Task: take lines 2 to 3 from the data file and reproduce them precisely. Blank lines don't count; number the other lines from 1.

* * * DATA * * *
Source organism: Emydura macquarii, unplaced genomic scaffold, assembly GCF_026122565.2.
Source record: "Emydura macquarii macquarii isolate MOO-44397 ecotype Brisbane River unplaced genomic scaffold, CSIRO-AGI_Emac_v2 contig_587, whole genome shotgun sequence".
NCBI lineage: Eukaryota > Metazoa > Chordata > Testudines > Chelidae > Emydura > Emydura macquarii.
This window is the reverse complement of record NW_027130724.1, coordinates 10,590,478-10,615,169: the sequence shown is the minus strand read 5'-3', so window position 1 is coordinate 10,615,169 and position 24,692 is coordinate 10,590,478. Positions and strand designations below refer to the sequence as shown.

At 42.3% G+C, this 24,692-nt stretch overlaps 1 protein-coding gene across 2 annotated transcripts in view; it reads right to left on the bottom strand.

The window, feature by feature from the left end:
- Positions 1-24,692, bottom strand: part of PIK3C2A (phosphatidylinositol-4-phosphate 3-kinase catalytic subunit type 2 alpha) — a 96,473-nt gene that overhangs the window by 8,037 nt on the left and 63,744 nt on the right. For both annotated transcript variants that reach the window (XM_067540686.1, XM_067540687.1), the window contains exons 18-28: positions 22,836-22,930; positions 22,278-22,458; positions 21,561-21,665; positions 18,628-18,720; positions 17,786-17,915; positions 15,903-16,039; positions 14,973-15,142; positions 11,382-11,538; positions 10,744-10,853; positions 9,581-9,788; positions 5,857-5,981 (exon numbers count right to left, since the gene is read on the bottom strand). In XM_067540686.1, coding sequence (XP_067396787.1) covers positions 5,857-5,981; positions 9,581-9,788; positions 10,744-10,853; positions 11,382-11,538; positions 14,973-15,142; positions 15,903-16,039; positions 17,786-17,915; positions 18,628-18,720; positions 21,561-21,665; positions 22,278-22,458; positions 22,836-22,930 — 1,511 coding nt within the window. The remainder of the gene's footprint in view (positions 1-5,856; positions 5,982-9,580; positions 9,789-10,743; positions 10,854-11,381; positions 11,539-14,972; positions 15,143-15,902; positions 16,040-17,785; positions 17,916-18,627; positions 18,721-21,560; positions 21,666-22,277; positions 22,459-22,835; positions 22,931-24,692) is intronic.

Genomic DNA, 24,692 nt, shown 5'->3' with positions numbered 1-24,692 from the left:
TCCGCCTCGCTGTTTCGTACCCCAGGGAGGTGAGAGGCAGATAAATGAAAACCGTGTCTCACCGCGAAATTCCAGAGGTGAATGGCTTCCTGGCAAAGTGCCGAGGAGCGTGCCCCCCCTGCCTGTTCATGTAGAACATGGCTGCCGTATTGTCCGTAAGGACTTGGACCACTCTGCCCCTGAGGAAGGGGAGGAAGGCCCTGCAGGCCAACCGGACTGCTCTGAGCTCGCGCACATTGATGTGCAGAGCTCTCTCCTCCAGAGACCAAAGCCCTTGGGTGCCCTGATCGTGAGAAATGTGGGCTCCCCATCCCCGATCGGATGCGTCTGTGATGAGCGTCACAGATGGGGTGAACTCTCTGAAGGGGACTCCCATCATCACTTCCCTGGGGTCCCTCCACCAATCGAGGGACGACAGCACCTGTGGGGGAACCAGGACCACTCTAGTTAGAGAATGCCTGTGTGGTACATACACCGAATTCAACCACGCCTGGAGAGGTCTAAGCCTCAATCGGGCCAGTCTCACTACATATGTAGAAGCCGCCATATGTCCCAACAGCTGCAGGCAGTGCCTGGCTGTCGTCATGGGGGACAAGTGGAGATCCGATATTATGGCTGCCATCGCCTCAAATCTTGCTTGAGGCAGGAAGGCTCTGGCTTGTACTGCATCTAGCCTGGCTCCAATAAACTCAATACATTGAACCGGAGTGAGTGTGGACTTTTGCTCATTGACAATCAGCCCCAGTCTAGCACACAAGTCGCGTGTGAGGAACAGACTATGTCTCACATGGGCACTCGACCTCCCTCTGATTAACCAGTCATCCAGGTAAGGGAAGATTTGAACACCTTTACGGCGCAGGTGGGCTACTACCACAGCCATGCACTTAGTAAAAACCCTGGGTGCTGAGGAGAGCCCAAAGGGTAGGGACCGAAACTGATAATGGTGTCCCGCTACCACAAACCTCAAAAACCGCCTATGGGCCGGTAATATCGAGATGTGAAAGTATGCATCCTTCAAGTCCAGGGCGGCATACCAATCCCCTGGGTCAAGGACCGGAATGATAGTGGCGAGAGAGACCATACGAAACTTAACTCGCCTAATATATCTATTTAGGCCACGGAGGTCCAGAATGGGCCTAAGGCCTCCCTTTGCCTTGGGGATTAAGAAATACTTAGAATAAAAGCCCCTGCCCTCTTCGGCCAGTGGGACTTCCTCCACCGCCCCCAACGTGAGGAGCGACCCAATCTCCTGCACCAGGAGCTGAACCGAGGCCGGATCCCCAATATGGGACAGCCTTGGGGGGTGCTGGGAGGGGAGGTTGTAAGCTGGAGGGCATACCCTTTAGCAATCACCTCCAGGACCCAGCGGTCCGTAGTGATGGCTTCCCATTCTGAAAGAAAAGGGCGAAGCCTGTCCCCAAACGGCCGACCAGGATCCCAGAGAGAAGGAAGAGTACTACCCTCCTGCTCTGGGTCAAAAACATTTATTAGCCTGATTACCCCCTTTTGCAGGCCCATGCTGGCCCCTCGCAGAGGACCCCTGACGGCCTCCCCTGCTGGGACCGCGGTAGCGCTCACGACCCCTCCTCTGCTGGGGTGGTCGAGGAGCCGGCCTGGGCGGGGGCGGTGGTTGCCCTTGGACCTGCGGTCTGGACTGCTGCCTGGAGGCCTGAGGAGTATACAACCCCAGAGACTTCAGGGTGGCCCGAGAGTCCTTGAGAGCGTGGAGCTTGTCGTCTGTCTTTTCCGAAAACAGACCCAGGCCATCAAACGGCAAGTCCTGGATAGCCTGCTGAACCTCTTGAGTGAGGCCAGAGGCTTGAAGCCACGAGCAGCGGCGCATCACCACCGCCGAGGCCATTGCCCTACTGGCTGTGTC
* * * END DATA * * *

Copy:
Source record: "Emydura macquarii macquarii isolate MOO-44397 ecotype Brisbane River unplaced genomic scaffold, CSIRO-AGI_Emac_v2 contig_587, whole genome shotgun sequence".
NCBI lineage: Eukaryota > Metazoa > Chordata > Testudines > Chelidae > Emydura > Emydura macquarii.